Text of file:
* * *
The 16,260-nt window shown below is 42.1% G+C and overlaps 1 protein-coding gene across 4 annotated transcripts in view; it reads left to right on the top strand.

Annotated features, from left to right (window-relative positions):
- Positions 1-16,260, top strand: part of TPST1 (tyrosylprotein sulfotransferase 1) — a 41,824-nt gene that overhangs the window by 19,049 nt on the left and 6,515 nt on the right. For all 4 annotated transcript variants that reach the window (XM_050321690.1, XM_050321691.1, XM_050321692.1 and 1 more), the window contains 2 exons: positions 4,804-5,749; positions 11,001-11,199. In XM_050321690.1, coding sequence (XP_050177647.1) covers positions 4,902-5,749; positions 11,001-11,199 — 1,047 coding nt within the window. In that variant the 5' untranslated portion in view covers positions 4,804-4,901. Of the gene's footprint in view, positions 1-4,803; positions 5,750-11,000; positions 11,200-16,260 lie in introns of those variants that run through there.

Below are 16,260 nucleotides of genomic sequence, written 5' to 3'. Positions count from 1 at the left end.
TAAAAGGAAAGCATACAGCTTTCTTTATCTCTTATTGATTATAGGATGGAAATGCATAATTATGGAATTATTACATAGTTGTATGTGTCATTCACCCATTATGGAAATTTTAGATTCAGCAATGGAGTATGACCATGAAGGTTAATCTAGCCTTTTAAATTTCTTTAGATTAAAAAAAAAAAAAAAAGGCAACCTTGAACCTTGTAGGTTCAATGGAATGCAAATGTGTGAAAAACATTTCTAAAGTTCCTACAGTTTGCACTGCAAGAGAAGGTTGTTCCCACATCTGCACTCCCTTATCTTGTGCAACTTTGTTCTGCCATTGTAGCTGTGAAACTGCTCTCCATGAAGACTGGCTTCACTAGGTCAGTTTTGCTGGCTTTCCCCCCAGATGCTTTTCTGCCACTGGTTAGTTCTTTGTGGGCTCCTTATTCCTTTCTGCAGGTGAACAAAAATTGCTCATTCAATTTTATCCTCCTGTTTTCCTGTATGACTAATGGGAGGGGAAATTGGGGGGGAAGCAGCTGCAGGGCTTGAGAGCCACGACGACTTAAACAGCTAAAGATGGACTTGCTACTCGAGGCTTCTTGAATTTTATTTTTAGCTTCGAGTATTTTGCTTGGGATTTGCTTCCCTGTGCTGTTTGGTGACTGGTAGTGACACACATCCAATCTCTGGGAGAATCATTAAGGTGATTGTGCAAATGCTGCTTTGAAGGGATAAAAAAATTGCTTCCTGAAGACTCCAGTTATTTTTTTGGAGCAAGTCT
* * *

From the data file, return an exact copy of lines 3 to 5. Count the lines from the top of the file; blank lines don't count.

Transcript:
- Positions 1-16,260, top strand: part of TPST1 (tyrosylprotein sulfotransferase 1) — a 41,824-nt gene that overhangs the window by 19,049 nt on the left and 6,515 nt on the right. For all 4 annotated transcript variants that reach the window (XM_050321690.1, XM_050321691.1, XM_050321692.1 and 1 more), the window contains 2 exons: positions 4,804-5,749; positions 11,001-11,199. In XM_050321690.1, coding sequence (XP_050177647.1) covers positions 4,902-5,749; positions 11,001-11,199 — 1,047 coding nt within the window. In that variant the 5' untranslated portion in view covers positions 4,804-4,901. Of the gene's footprint in view, positions 1-4,803; positions 5,750-11,000; positions 11,200-16,260 lie in introns of those variants that run through there.

Below are 16,260 nucleotides of genomic sequence, written 5' to 3'. Positions count from 1 at the left end.
TAAAAGGAAAGCATACAGCTTTCTTTATCTCTTATTGATTATAGGATGGAAATGCATAATTATGGAATTATTACATAGTTGTATGTGTCATTCACCCATTATGGAAATTTTAGATTCAGCAATGGAGTATGACCATGAAGGTTAATCTAGCCTTTTAAATTTCTTTAGATTAAAAAAAAAAAAAAAAGGCAACCTTGAACCTTGTAGGTTCAATGGAATGCAAATGTGTGAAAAACATTTCTAAAGTTCCTACAGTTTGCACTGCAAGAGAAGGTTGTTCCCACATCTGCACTCCCTTATCTTGTGCAACTTTGTTCTGCCATTGTAGCTGTGAAACTGCTCTCCATGAAGACTGGCTTCACTAGGTCAGTTTTGCTGGCTTTCCCCCCAGATGCTTTTCTGCCACTGGTTAGTTCTTTGTGGGCTCCTTATTCCTTTCTGCAGGTGAACAAAAATTGCTCATTCAATTTTATCCTCCTGTTTTCCTGTATGACTAATGGGAGGGGAAATTGGGGGGGAAGCAGCTGCAGGGCTTGAGAGCCACGACGACTTAAACAGCTAAAGATGGACTTGCTACTCGAGGCTTCTTGAATTTTATTTTTAGCTTCGAGTATTTTGCTTGGGATTTGCTTCCCTGTGCTGTTTGGTGACTGGTAGTGACACACATCCAATCTCTGGGAGAATCATTAAGGTGATTGTGCAAATGCTGCTTTGAAGGGATAAAAAAATTGCTTCCTGAAGACTCCAGTTATTTTTTTGGAGCAAGTCT